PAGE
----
For example, node operators could inspect or censor packet traffic, rejecting transactions based on their origination or destination. They could require routing to only go through certain nodes and exclude others from consideration. So users would be forced to connect to a certain KYC hub to communicate with another KYC hub and so on.
Governments could also force LSPs to limit the amount of funds a Lightning account can have, and how much it can route and flag any payments over a certain size or frequency.
However, this assumes that node operators have both the capability and desire to perform such actions, which may not be the case. All these restrictions not only add additional complexity and operating costs to the service provider, which will need to be reflected in their routing costs, but it also pushes away a certain cohort of privacy-conscious users.
If you’re losing customers due to privacy and pricing issues, other service providers are going to eat your lunch. The ability to remain competitive in Lightning and comply with government regulations is going to be a tough balancing act.
Forces that discourage censorship
Now that we know how Lightning can be censored in certain situations let’s look at how the network responds to these types of attacks and how it could discourage censorship.
Dealing with compliance is honourous, which requires LSPs to have a team and resources dedicated to reviewing transactions to remain compliant. Those additional costs will be reflected in the fees charged to use their service.
Additionally, when you’re limited to only connecting to certain nodes, hoping through certain channels and limits on what liquidity you can access, it only adds further costs to your operations that you either need to pay for from your margins or pass on to customers.
While the incentive exists for users to seek out the cheapest service provider and routes with the least honourous conditions to transfer funds, it doesn’t mean everyone will act upon it. If the fees for KYC lightning remain palatable for users, they might be willing to remain in these ecosystems, while those who don’t value privacy will not see the need to migrate.
The Lightning Network uses onion routing, which means each node in a chain of hobs will only know the node that was before it and the node that came after it. Therefore they can’t discriminate based on who is the sender or receiver of the transaction.
This does add complexity to tracking transactions and breaking up links between senders and receivers. However, Lightning clients need to know the network’s topology beforehand to pick a route, but managing each transaction manually to review routes would be a tough task. There would be a constant struggle to only share that information with some people and not others based on regulator requirements.
Blinded custody models
As LSPs are probably the primary attack vector and choke point for Lightning, LSPs could upgrade their service to provide blinded eCash mints for privacy-centric users.
An LSP could have KYC Lightning accounts for those who have to comply, such as businesses, but for the individual, they could migrate to using private options like Cashu or Fedi, which can interact with Lightning but provide LSPs with deniability.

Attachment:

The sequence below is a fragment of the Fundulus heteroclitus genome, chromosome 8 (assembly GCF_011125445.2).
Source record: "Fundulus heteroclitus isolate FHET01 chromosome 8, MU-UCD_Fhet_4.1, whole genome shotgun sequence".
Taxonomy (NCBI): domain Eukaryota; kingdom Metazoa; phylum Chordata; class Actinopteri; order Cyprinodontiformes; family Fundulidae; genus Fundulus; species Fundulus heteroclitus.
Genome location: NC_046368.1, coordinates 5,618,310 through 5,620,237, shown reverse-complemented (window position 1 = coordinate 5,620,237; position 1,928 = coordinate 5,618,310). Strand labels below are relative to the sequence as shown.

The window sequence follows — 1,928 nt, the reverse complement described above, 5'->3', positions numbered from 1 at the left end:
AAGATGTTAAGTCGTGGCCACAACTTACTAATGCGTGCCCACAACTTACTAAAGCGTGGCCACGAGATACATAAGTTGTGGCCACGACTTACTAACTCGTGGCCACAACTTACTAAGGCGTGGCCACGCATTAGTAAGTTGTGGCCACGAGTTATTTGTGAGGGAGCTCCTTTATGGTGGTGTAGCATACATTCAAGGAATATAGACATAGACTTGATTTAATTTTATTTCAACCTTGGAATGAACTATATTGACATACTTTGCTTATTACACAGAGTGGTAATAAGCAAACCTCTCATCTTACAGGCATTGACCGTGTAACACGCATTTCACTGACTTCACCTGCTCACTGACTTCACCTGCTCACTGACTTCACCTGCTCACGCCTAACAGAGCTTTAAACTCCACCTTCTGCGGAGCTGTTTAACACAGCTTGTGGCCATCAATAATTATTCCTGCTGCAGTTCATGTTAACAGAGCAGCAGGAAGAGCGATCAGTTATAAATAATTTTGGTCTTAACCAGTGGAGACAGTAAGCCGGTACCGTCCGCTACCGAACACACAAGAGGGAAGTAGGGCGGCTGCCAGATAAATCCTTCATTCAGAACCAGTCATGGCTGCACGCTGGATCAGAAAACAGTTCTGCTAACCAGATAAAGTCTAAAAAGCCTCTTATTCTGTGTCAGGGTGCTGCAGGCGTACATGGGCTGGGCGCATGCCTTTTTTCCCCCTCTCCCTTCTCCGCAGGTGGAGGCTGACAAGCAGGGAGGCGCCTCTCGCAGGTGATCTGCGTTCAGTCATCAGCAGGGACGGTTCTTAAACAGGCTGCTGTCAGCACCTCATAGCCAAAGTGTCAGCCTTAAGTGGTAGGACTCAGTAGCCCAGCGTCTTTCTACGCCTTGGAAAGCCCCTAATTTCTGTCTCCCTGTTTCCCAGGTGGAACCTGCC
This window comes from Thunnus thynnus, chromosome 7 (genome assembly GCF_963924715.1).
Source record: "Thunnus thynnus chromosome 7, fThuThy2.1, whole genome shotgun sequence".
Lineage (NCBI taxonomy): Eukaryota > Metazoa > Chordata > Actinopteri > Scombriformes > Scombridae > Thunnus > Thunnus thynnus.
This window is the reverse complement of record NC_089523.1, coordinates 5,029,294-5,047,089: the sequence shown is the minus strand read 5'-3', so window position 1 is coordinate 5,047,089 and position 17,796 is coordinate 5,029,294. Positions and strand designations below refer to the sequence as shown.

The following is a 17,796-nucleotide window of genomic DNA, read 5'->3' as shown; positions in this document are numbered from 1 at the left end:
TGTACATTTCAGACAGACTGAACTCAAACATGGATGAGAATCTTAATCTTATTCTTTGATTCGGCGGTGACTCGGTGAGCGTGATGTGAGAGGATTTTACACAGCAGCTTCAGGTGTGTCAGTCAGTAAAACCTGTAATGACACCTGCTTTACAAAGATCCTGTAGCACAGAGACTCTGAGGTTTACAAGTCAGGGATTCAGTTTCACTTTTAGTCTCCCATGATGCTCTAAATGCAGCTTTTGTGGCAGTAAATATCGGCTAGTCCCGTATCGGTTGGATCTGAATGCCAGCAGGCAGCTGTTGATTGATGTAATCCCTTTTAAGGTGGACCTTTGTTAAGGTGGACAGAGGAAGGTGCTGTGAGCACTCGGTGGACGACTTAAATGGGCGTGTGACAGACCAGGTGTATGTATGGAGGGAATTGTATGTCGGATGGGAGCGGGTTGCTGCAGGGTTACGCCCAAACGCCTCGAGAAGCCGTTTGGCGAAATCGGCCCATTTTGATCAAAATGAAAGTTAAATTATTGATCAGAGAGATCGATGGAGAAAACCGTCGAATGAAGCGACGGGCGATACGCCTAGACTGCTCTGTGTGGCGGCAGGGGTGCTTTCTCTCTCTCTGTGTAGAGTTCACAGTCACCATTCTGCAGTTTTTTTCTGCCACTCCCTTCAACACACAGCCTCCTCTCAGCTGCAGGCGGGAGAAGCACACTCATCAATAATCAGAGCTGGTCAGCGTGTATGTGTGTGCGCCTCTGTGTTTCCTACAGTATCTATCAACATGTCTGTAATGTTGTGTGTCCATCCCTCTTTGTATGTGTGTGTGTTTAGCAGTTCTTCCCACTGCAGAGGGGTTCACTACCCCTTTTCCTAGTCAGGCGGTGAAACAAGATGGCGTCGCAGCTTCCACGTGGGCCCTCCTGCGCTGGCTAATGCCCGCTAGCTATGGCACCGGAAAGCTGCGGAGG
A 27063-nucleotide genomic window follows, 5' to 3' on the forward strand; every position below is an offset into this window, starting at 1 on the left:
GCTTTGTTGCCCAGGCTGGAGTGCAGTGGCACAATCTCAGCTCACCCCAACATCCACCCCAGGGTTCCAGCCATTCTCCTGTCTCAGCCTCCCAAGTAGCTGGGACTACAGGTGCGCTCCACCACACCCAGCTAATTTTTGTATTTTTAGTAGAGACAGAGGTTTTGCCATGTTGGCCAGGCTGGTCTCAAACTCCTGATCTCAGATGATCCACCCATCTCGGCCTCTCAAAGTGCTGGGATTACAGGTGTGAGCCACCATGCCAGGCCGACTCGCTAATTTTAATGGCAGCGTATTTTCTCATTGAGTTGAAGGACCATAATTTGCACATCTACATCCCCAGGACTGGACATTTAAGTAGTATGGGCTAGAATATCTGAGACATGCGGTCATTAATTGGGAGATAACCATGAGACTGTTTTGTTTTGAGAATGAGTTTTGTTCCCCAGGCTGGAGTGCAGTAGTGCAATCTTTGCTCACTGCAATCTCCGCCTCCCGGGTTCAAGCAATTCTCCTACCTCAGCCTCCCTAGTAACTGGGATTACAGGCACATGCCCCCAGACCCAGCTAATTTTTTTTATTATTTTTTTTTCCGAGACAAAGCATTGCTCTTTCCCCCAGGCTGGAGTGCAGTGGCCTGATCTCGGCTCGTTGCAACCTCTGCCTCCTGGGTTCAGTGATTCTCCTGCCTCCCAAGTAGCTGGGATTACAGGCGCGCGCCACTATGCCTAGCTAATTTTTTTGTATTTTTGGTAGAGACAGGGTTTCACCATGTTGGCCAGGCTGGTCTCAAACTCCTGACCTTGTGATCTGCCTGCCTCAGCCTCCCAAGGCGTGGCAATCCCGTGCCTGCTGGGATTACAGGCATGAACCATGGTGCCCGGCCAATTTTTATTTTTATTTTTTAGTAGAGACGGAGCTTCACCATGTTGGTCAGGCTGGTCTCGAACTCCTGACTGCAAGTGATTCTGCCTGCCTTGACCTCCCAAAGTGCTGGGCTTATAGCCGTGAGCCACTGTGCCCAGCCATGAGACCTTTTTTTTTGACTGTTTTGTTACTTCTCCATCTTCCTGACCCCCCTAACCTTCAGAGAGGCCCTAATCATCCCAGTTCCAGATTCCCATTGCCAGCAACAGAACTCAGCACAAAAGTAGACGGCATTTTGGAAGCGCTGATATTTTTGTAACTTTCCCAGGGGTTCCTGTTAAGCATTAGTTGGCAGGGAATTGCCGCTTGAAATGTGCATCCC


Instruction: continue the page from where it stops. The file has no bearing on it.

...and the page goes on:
Instead of offering users a Lightning account-based model where funds are seen and monitored, LSPs using eCash now have no idea who the user is, where the funds come from, what the transaction is for, where they are going or which mints are swapping between one another.
Incentives against censorship
The scenarios above outline potential avenues for censorship on the Lightning Network; it’s crucial to remember that these are theoretical possibilities and not current realities. But that doesn’t mean it should be ignored or not treated as a looming threat. Understanding potential threats to the core principles of Bitcoin is the first step in defending them.
As users of these payment rails, we should be aware of these possible pitfalls so we can manage our exposure and also protect ourselves against hostile actors in the future. As Bitcoin and the Lightning Network continue to grow and mature, maintaining their inherent properties of censorship resistance and privacy will remain key priorities and will be tested constantly.
The open-source nature of Bitcoin and its Lightning Network, coupled with the dedication of individual node runners and the vigilance of the developer community, is paramount in building alternative routes and keeping the topology of the network robust.
While developers can provide additional toolsets, it is up to the incentive structure of the network and the participant’s willingness to seek out these incentives. If a network has to rely on the goodwill of its user base, it will never have enough participants to survive large-scale attacks; altruism will only get you so far.
But economic incentives are far more appealing; they can be so compelling that they can even turn bad actors into supporters of your network. As we can see with mining, it’s far better to contribute hash rate and be rewarded than try to attack the network. This is a powerful incentive that holds up censorship resistance, and Lightning will need to figure out how it replicates this game theory.
Are you a Bitcoin and Lightning fan?
Have you been using Lightning to make micro-payments? Stream sats or engage with apps? Which app is your favourite? Do you run a Lightning node? Have you tried all the forms of Lightning payments? Which one do you prefer?
Let us know in the comments down below.